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News08 Oct 2006

Lornah the Lion – fearless and now first - Debrecen 2006


Lornah Kiplagat, a portrait of a World champion - Debrecen 2006 (© Getty Images)

Debrecen, Hungary - Many years ago, back in her native Kenya, Lornah Kiplagat acquired the nickname Simba – meaning lion in Swahili – for her fearless racing tactics and relentless running during training.
It proved to be an appropriate moniker at the inaugural IAAF World Road Running Championships as Kiplagat stalked her prey – which in this instance was Romania’s Constantina Tomescu, before pouncing and devouring her.
After digesting second-placed Tomescu, on the road rather than in the jungle, by speeding away from her rival two kilometres from home in the 20km race that was staged over four laps around a picturesque forest in Hungary’s second city Debrecen, Kiplagat was able to look back at the list of accolades she acquired as a delicious desert.
Now running in the bright orange uniform of The Netherlands, having married Dutchman Pieter Langerhorst and becoming a citizen of her adopted country three years ago, she won her first World title at the age of 32 but also notched up the World record for the distance with her time of 1:03.21, shaving five seconds off the mark held by Britain’s Paula Radcliffe since 2001.
It all seemed so effortless, and the lion analogy still holds true as the animal rarely looks flustered even in full flight.
Appearances can deceive
“I didn’t look tired, I just tried to look cool, but on the other hand I was actually very tired,” confessed Kiplagat.
“We went at very high speed, Constantina tried to put out a very high pace and make it a hard race, I think she must have had it in her mind what happened last year. She did a tremendous job but I felt very strong today."
“I believed in my training and I believed in our planning so it didn’t matter to me how the race was run and who was starting ."
One thing that could have told Tomescu she was on Kiplagat’s menu in Debrecen was the fact that she tossed her trademark sunglasses to the side of the road around the 14km mark.  
“It’s kind of something that I use mentally, when I feel down and want some new energy; it’s something that I do. If I have gloves, I’ll throw them away. If I have a cap, I’ll throw it away, but I didn’t have either of them today so I threw away my sunglasses. For me, it’s just like moving up a gear, when I do that then something will happen.
“But Constantina didn’t know that, of course, although now she does, so let's see what happens the next time we meet,” laughed Kiplagat, who can speak six languages and knows jokes in all of them.
Moment in the sun
Kiplagat later appeared, as she would say, looking cool with her yellow-tinted glasses perched on her head at the post-race press conference, which raised the question, does she have generous sponsors who provide her with a big bag full of sunglasses to dispose of as she please?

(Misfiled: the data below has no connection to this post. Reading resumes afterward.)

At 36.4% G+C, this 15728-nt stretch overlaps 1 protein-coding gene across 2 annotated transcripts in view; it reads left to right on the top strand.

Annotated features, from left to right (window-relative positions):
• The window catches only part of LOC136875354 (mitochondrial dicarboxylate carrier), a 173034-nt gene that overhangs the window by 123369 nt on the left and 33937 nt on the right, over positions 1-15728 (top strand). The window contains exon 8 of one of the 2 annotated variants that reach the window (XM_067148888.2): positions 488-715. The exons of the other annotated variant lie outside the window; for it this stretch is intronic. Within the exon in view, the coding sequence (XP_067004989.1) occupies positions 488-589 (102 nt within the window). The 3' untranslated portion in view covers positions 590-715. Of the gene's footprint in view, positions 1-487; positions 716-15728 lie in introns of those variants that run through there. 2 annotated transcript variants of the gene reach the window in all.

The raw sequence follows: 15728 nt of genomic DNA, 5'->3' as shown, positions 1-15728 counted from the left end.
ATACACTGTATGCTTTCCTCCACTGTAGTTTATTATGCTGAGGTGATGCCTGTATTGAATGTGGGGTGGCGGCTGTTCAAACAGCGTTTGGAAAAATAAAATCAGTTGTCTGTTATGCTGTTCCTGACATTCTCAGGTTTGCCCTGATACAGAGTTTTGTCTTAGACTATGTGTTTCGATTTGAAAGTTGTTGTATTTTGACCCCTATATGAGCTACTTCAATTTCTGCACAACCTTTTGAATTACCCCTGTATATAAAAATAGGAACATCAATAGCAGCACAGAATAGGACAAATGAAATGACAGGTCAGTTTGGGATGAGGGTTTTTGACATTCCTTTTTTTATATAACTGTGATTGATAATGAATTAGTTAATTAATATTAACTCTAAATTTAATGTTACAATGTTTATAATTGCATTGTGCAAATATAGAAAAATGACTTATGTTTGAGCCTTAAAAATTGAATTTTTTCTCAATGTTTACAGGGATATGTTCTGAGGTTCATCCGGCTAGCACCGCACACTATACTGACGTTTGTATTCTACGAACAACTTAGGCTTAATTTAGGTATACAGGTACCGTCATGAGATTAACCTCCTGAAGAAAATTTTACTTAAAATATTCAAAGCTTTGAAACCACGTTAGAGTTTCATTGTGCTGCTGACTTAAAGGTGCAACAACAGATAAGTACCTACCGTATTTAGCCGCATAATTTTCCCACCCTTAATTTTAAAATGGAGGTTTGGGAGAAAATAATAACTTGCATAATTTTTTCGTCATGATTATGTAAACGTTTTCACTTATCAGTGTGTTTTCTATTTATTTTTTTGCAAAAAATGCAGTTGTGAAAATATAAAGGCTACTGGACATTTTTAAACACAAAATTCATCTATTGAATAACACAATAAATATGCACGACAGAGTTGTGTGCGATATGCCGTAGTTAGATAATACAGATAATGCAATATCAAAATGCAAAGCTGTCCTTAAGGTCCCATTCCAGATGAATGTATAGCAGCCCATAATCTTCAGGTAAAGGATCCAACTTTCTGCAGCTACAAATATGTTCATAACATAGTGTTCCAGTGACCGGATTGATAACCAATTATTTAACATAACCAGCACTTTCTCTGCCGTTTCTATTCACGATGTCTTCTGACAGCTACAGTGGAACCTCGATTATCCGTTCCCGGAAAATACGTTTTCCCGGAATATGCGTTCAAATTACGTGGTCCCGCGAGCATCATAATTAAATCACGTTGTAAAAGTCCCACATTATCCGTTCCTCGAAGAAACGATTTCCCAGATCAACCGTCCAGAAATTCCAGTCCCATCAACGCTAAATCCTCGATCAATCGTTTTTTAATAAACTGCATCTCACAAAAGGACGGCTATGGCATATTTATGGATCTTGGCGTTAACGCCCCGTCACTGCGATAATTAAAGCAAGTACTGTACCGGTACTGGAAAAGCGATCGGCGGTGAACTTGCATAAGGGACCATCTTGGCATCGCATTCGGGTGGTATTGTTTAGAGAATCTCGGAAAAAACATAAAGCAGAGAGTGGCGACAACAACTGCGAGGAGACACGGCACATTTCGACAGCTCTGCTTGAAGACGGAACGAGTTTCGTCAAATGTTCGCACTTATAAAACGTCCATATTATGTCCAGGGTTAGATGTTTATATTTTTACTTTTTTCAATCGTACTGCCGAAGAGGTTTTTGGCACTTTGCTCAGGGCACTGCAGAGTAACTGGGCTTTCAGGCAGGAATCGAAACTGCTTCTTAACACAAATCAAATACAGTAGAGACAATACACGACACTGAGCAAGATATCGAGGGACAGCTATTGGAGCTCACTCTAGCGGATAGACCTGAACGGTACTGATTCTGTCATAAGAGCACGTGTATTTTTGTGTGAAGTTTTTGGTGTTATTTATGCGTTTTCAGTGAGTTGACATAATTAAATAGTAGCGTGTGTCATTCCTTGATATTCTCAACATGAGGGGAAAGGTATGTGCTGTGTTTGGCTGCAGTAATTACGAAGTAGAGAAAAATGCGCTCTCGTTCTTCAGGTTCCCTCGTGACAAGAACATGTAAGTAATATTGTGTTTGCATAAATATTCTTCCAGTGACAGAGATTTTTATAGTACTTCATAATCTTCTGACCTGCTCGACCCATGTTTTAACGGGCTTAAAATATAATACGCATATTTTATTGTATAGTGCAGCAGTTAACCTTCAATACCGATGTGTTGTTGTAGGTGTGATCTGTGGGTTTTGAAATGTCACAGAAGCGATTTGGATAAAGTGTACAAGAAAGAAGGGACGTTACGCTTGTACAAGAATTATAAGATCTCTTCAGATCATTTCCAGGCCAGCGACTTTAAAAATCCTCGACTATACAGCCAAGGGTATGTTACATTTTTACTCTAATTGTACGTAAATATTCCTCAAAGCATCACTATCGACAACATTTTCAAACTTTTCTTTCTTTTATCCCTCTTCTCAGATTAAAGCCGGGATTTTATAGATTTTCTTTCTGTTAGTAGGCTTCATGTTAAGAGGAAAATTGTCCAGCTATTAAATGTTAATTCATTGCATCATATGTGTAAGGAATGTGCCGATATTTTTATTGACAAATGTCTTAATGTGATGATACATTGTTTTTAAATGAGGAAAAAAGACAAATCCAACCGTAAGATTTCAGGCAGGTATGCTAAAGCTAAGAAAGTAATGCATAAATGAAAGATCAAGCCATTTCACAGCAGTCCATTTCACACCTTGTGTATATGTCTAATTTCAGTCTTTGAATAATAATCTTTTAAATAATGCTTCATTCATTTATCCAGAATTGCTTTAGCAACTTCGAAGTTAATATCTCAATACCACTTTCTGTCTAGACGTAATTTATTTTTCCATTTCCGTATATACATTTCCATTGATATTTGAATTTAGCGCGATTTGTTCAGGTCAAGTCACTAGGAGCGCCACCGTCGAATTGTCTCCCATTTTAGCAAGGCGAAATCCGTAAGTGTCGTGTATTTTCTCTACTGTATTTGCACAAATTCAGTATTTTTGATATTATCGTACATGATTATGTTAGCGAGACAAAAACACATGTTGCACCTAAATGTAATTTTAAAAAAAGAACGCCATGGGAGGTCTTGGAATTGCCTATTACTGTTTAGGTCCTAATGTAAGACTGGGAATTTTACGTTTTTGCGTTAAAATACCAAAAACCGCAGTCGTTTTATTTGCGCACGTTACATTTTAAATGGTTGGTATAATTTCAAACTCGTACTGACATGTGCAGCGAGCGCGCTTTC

“No, they are the ones that I threw away. One time in Japan I threw them away in a race and a kind person then drove one and a half hours to my hotel to give them back to me. Now I throw them near someone I know,” added Kiplagat with a smile
Her victory and World record in Debrecen ensures that Kiplagat will be the number one in the IAAF Women’s Road Running and Marathon Event Rankings when they are recalculated next week, an honour that had not escaped her notice.
“It’s absolutely exciting and touching, because I have been training very hard and working so hard for a number of years. I like road races, I started on the road, I’ve been living on the road and I’ve doing so many things on the road so to finally be number one is just fantastic. I think I deserve it but it can’t be better, more is not possible, for what I’ve done. And trying to keep the position gives me a lot of motivation about the future.”
Kiplagat’s plans for her forthcoming outings are unfixed. Provisionally, she has the New York City Marathon in her diary for 5 November. “But I will see how I recover from this race first. I may decide to carry on but I may decide to end it for this year,” added Kiplagat, who is also undecided about defending her European cross country crown which was won to tumultuous applause on home soil in Tilburg barely 12 months ago.
“I want to enjoy this title now, I want to celebrate a bit and then after that we will see what will happen. The season has been long but it’s been great,” she added, although the idea of Kiplagat being absent from racing for a long time is a bit like a lion becoming a vegetarian.
Phil Minshull for the IAAF
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